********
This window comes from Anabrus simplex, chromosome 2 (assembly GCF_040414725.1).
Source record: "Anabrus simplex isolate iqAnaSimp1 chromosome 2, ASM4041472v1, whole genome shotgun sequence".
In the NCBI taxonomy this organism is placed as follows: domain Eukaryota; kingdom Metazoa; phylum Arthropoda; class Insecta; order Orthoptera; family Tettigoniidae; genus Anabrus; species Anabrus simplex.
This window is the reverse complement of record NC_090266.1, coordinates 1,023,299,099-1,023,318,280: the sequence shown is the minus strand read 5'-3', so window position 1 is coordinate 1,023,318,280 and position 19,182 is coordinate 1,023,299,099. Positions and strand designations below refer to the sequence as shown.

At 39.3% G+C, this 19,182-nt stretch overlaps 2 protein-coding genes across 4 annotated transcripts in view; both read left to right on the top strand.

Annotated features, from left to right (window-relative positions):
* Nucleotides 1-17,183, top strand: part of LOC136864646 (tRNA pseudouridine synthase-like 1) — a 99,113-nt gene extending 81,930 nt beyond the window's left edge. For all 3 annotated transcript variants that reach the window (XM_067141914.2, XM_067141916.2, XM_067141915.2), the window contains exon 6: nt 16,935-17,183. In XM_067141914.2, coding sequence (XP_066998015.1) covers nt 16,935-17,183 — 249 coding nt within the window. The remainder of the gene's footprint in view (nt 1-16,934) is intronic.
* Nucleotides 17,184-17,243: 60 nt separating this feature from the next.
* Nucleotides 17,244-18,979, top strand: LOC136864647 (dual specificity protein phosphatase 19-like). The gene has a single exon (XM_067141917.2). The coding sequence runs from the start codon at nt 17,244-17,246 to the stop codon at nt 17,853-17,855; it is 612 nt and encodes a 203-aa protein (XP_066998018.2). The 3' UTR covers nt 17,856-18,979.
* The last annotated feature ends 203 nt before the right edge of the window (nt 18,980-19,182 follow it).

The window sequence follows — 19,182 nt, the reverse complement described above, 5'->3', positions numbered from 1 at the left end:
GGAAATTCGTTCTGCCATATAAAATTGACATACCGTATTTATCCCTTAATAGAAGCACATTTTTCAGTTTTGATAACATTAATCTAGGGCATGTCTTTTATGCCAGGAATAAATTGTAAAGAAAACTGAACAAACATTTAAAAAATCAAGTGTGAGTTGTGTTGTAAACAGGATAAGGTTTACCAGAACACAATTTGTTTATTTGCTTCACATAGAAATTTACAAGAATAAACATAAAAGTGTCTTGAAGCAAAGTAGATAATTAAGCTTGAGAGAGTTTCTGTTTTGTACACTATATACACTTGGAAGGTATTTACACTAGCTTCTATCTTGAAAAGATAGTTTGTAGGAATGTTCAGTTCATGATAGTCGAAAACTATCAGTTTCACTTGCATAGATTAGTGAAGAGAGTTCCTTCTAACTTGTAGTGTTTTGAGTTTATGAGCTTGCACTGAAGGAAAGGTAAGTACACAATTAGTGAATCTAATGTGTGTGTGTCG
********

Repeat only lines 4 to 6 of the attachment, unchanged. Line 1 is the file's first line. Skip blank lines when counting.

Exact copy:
This window is the reverse complement of record NC_090266.1, coordinates 1,023,299,099-1,023,318,280: the sequence shown is the minus strand read 5'-3', so window position 1 is coordinate 1,023,318,280 and position 19,182 is coordinate 1,023,299,099. Positions and strand designations below refer to the sequence as shown.

At 39.3% G+C, this 19,182-nt stretch overlaps 2 protein-coding genes across 4 annotated transcripts in view; both read left to right on the top strand.

Annotated features, from left to right (window-relative positions):